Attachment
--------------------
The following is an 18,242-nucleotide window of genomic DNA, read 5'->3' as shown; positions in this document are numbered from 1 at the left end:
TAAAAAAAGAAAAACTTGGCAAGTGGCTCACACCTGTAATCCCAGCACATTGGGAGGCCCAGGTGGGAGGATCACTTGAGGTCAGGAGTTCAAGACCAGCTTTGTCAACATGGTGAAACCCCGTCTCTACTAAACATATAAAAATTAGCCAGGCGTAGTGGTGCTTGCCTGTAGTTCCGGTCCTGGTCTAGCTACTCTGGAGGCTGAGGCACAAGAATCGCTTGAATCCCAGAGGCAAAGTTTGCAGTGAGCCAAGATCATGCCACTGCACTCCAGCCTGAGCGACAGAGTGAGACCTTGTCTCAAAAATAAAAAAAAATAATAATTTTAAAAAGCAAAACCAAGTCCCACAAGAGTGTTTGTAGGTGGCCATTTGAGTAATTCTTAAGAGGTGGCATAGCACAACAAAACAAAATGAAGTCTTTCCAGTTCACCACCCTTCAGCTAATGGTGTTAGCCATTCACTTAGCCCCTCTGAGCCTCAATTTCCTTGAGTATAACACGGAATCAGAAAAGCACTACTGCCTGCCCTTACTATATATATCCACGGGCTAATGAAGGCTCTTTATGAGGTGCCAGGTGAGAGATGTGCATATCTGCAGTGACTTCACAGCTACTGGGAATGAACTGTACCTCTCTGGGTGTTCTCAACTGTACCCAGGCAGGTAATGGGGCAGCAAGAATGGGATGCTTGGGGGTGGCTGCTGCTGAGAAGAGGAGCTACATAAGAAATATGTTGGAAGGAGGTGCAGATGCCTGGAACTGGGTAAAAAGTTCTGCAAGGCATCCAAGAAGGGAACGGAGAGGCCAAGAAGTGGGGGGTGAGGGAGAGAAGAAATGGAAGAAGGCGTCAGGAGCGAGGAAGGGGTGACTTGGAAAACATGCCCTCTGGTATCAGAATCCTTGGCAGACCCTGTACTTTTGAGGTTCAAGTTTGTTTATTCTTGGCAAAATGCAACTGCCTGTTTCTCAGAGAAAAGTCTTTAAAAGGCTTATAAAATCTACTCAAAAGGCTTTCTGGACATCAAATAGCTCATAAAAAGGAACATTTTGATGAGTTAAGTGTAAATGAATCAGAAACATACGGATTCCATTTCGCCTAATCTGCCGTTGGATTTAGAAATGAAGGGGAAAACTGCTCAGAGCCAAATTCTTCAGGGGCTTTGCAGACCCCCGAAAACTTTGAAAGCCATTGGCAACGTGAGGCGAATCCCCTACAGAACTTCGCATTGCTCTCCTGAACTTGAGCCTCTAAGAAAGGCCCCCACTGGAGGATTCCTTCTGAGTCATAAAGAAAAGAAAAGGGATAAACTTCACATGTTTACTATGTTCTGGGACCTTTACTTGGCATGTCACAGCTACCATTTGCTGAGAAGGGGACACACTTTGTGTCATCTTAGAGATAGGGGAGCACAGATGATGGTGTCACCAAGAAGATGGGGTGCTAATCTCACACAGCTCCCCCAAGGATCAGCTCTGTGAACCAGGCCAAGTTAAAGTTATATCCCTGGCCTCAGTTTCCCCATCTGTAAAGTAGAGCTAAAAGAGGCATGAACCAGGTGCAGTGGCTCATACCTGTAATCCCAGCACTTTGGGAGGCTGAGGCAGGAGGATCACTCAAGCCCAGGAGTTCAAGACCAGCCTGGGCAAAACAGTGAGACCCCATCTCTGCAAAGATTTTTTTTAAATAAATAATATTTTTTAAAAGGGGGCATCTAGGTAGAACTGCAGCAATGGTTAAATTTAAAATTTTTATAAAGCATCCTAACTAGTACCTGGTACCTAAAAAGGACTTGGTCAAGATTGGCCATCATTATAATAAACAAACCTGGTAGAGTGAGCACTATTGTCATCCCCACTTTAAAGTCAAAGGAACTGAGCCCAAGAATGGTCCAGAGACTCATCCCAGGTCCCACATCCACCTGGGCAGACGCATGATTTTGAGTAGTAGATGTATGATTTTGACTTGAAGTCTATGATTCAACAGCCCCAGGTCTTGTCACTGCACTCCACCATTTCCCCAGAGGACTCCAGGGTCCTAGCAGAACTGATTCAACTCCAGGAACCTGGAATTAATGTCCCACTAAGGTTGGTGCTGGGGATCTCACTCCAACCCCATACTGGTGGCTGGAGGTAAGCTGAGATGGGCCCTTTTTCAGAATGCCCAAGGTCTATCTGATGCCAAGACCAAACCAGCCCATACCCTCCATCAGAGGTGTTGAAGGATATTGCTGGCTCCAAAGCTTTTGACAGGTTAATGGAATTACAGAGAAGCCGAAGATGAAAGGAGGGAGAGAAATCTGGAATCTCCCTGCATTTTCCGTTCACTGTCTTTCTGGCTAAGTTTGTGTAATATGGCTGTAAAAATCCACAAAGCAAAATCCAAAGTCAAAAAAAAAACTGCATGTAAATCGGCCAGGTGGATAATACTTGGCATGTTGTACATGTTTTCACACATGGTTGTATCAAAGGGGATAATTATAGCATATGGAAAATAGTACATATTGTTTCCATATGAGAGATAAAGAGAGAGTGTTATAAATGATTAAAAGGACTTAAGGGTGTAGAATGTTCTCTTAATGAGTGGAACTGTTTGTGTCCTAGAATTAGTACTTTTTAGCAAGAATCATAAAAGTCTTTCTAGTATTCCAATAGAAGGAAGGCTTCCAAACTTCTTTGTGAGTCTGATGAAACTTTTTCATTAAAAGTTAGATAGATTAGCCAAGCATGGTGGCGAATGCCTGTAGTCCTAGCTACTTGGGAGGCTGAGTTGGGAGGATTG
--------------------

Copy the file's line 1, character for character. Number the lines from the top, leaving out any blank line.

The following is an 18,242-nucleotide window of genomic DNA, read 5'->3' as shown; positions in this document are numbered from 1 at the left end: